Do you remember when cable TV station Nickelodeon began to use their evening hours to launch adult-oriented programming? They hyped the new lineup as “Nick-at-Nite”. But long before that, there was another Nick-at-Nite who visited Jesus to see what programming he was airing, back in the day when a mount, a boat, or a tall rock was the place from which information was broadcast, and Nicodemus chose the cloak of night to avoid being seen with the one who was causing trouble in Jerusalem.
Nicodemus was a powerful man, part of the Sanhedrin, or ruling group of judges that governed life in Israel. But he was among the few who, rather than seeing Jesus as a threat, was more tolerant and curious of this new prophet that had emerged. Perhaps he just wanted to take his measure of Jesus for the moment, but out of this visit, comes one of the great expressions of the Gospel we find in scripture: “God so loved the world, that he gave his only Son, that everyone who believes in him may have eternal life”. Martin Luther pointed to this verse, calling it “The Gospel in a Nutshell”.
During the conversation, Jesus told Nicodemus that the kingdom of God was only accessible by those who had gone through a form of rebirth. John’s gospel uses a Greek word here which can be translated as either born again, or born from above. There’s been much debate in the church over the years as to what Jesus actually meant, but I think the meaning is clear when set beside the famous verse, John 3:16. This idea of rebirth, reflects a reorientation of life in the word based on the way God sees the world. God loves the world God created, so being born again, or born from above must also mean a rebirth to see the world through the eyes of love.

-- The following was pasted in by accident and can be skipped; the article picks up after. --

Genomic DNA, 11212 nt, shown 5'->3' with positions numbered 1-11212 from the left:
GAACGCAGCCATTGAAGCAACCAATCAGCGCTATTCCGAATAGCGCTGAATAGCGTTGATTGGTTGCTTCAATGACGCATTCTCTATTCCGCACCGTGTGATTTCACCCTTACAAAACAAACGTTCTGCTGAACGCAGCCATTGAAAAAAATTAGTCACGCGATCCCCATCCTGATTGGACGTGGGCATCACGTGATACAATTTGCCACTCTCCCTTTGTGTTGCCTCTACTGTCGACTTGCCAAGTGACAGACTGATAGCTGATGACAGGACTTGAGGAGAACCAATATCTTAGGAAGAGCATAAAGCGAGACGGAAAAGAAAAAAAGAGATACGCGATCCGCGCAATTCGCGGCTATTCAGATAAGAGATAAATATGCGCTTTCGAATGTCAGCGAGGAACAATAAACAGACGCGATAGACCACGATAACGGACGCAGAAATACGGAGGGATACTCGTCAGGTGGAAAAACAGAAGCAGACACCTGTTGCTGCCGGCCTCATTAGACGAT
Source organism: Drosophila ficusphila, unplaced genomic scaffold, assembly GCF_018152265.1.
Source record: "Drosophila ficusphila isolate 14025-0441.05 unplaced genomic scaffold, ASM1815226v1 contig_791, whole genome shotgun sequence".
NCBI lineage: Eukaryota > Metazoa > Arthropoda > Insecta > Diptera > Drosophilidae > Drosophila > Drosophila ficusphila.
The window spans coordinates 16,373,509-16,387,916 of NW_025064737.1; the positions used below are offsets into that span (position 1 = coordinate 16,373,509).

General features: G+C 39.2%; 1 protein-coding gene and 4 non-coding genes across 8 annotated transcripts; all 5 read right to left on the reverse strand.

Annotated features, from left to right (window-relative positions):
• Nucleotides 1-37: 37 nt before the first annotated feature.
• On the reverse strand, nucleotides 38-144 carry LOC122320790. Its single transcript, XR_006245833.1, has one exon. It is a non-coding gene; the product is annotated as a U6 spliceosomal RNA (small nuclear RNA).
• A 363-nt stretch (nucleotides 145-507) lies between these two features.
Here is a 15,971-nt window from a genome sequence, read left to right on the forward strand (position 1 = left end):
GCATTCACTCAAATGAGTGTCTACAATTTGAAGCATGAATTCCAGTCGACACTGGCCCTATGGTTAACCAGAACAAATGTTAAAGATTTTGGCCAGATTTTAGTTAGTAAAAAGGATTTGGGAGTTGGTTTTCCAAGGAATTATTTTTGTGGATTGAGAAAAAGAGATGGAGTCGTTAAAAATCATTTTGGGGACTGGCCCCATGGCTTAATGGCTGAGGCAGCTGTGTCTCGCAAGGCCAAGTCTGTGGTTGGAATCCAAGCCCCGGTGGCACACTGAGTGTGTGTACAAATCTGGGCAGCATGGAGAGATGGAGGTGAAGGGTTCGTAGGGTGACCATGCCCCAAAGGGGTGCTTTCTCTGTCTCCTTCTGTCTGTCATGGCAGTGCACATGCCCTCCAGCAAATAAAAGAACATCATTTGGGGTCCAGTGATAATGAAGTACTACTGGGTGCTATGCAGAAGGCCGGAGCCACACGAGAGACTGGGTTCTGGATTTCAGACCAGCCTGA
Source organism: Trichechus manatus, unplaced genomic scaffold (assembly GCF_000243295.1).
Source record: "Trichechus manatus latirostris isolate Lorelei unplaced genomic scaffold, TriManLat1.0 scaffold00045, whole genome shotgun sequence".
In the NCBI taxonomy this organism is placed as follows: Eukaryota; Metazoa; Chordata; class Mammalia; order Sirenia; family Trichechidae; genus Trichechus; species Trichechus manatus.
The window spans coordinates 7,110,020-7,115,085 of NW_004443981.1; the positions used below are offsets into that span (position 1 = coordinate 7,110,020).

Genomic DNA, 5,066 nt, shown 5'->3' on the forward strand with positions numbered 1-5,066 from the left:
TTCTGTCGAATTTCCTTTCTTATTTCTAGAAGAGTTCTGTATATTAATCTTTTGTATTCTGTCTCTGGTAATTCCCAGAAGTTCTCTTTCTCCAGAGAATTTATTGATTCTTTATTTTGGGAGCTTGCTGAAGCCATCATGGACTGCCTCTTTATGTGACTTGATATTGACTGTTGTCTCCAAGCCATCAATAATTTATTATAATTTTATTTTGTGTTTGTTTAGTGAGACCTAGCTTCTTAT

You’ll read other blogs which stress that “born again” means something that requires either a special experience of the holy, or some decision to accept Christ, in order to be part of God’s salvation plan. Those are dangerous paths to travel, my friends, and places access to the kingdom of God into the hands of human action or human interpretation. For me, the universality of the claim “God so loved the world” speaks words of grace into what it means to be reborn. Rebirth is God’s gift to us from God’s never-ending bank of next chances to live into the gospel of Love. That’s the gospel I want to see broadcast. How about you?
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Devotions for Week of March 12, 2017
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Gustavus Adolphus Lutheran Church (GA) in New York City has been chosen as one of eight internship congregations to participate this year in a church-wide initiative designed to increase our understanding of Holy Scripture and most importantly, to cultivate our engagement with it. In partnership with The Lutheran Theological Seminary at Philadelphia, Vicar John Heidgerd will be working to develop innovative ways to deepen our faith formation and sense of discipleship for the sake of ourselves and our communities.